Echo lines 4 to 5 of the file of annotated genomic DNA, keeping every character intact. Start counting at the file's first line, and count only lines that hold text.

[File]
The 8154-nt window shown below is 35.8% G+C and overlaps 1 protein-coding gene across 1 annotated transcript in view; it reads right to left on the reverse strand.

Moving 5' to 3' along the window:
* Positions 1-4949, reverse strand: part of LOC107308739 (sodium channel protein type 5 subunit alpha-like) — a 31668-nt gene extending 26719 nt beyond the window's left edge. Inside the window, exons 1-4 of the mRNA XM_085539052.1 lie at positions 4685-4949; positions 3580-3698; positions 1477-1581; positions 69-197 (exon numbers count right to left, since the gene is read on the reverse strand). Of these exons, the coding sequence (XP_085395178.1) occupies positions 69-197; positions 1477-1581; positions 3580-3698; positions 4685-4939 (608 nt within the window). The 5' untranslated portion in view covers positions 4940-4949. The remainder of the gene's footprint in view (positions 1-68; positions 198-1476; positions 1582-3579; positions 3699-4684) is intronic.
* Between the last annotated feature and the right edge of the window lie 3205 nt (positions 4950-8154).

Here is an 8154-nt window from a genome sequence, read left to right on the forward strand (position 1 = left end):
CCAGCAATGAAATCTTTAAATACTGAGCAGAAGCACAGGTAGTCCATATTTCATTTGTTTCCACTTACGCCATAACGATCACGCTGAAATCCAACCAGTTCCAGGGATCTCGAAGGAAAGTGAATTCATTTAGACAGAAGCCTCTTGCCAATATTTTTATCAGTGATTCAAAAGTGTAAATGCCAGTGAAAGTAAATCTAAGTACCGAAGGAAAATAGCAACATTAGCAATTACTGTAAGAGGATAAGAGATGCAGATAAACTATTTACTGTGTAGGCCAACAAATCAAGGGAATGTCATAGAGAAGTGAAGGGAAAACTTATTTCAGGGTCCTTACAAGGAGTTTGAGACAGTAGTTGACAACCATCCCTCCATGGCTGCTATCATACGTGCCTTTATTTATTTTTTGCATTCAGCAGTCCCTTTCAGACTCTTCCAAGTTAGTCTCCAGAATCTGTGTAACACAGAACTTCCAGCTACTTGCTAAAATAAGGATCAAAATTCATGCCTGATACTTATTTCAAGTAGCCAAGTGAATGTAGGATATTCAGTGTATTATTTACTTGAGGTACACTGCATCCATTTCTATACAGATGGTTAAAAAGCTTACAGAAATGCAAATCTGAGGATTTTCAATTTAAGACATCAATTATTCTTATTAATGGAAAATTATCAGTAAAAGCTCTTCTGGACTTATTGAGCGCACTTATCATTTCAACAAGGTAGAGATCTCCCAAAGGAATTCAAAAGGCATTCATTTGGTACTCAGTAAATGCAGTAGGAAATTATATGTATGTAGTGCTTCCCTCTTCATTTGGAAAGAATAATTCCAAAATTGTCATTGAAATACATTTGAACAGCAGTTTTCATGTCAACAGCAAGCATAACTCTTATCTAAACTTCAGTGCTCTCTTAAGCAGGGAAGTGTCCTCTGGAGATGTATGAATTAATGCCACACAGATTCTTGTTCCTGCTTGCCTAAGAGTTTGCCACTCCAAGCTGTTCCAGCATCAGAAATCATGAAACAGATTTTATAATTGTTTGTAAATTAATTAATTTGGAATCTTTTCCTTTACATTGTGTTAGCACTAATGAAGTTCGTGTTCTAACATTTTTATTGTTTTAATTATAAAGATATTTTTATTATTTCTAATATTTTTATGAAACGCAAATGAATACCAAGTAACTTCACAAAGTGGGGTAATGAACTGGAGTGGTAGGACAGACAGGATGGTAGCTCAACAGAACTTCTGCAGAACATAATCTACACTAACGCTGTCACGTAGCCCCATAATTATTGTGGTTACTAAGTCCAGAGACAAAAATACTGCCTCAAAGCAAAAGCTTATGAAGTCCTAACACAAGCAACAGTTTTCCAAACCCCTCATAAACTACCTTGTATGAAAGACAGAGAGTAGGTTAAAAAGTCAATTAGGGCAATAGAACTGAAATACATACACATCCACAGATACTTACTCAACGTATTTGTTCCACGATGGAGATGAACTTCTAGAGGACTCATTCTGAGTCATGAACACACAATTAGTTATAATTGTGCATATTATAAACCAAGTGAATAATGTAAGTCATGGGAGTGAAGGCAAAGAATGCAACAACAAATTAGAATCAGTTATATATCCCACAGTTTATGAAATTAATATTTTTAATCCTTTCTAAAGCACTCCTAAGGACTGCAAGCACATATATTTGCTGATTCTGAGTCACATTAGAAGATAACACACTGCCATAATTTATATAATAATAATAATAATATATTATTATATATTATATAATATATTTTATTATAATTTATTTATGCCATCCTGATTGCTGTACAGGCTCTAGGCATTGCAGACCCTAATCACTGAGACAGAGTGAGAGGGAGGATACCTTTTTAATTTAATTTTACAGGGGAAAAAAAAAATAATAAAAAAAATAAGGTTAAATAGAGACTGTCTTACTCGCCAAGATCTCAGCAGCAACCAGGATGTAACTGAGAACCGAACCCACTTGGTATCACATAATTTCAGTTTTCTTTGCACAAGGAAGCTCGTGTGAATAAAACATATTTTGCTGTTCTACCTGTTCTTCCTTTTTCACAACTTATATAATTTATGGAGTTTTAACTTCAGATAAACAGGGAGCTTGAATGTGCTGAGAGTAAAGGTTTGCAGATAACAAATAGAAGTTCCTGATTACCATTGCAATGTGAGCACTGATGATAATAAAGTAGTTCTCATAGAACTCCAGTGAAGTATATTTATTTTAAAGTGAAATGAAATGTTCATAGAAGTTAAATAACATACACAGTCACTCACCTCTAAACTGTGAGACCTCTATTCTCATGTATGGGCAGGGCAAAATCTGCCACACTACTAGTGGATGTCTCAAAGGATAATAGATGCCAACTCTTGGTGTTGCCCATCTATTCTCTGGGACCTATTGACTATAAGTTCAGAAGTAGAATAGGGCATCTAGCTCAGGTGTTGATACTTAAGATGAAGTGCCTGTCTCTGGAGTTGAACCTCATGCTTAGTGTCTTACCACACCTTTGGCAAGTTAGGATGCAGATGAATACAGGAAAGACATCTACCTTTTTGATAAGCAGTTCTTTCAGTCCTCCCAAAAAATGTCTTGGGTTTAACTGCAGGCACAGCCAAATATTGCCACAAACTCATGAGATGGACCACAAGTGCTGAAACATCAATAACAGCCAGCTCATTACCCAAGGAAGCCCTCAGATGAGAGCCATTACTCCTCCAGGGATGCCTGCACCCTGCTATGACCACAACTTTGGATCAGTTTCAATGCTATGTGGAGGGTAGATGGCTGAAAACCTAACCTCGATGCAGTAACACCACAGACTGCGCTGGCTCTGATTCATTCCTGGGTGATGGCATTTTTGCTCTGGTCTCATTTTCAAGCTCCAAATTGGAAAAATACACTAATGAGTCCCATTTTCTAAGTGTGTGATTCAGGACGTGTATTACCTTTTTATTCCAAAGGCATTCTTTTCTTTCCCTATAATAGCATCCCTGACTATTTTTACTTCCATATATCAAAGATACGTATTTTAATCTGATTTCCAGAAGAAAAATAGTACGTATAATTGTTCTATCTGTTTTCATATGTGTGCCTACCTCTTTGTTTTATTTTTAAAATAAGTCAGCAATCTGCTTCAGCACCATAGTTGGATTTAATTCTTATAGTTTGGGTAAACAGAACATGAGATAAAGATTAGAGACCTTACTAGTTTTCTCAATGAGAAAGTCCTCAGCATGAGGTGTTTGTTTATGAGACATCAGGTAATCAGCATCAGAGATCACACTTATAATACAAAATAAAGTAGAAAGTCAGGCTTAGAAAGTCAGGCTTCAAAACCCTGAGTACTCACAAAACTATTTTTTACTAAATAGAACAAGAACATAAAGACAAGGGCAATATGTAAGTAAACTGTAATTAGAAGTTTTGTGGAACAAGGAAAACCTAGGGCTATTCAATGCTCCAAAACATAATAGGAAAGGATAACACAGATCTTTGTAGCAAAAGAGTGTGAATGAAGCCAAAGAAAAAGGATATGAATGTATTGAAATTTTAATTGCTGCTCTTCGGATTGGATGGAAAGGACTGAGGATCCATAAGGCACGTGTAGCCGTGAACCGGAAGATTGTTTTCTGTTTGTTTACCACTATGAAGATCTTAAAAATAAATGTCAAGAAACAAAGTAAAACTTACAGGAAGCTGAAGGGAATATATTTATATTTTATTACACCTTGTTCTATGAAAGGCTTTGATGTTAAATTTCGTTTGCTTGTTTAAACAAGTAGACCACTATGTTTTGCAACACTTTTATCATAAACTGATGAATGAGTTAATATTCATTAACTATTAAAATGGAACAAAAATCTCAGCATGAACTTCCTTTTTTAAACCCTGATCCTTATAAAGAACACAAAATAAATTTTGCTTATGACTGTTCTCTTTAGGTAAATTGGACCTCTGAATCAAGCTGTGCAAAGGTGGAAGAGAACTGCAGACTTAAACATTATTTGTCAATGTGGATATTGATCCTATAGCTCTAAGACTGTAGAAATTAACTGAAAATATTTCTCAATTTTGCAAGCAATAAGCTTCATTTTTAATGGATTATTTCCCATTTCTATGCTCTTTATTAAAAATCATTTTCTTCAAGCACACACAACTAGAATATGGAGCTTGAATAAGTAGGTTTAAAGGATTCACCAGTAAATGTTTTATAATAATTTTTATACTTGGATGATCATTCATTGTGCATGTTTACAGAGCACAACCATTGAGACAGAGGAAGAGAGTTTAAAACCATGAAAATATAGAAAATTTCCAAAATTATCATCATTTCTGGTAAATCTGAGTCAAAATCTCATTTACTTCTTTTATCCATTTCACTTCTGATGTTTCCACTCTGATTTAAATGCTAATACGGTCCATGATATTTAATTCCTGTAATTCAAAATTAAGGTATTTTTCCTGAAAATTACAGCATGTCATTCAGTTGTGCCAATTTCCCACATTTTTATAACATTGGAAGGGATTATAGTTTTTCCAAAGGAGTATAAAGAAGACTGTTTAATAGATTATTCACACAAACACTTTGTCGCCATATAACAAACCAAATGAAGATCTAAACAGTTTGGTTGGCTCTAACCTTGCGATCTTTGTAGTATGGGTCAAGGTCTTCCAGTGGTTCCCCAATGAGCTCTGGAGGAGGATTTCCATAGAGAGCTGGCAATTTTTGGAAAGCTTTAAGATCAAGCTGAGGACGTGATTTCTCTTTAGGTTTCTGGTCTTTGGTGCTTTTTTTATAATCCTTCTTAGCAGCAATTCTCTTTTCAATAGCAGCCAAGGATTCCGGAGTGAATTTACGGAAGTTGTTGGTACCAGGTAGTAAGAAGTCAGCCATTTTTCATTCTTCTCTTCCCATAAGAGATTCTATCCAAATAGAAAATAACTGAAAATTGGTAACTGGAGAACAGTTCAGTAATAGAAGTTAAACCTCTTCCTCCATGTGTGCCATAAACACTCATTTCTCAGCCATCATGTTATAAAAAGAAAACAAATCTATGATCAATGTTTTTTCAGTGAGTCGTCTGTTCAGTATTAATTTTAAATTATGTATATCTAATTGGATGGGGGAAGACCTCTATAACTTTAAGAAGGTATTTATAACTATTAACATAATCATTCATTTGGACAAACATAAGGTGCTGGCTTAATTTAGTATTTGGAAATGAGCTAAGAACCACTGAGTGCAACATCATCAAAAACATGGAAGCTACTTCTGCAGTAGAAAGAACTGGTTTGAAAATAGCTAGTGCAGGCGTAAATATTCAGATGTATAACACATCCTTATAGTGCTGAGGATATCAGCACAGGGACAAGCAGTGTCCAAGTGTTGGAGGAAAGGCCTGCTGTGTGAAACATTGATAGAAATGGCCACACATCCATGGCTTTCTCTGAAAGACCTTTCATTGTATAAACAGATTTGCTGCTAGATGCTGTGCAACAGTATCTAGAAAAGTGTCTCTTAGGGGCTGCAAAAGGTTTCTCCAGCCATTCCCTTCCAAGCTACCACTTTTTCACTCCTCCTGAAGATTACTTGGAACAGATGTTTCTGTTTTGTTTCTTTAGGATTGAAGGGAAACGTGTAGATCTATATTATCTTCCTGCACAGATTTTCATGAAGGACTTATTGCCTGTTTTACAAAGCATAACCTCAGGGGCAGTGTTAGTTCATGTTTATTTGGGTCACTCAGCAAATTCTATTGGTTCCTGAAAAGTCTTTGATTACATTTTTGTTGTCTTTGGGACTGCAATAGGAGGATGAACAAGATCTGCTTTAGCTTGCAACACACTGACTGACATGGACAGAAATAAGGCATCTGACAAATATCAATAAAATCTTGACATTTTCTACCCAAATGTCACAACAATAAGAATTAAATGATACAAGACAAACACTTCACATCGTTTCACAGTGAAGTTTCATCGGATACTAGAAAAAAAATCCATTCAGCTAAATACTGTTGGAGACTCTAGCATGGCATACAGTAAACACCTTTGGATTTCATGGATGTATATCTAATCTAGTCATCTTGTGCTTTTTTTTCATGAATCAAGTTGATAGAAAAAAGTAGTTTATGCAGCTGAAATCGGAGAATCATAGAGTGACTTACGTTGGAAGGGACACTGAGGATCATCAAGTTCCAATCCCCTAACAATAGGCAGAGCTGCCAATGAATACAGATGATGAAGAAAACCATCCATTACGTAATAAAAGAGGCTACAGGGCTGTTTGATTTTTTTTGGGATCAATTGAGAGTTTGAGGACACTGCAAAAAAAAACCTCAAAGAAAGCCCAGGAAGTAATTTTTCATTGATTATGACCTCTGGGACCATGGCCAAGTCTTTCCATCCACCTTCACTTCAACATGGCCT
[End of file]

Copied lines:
* Between the last annotated feature and the right edge of the window lie 3205 nt (positions 4950-8154).

Here is an 8154-nt window from a genome sequence, read left to right on the forward strand (position 1 = left end):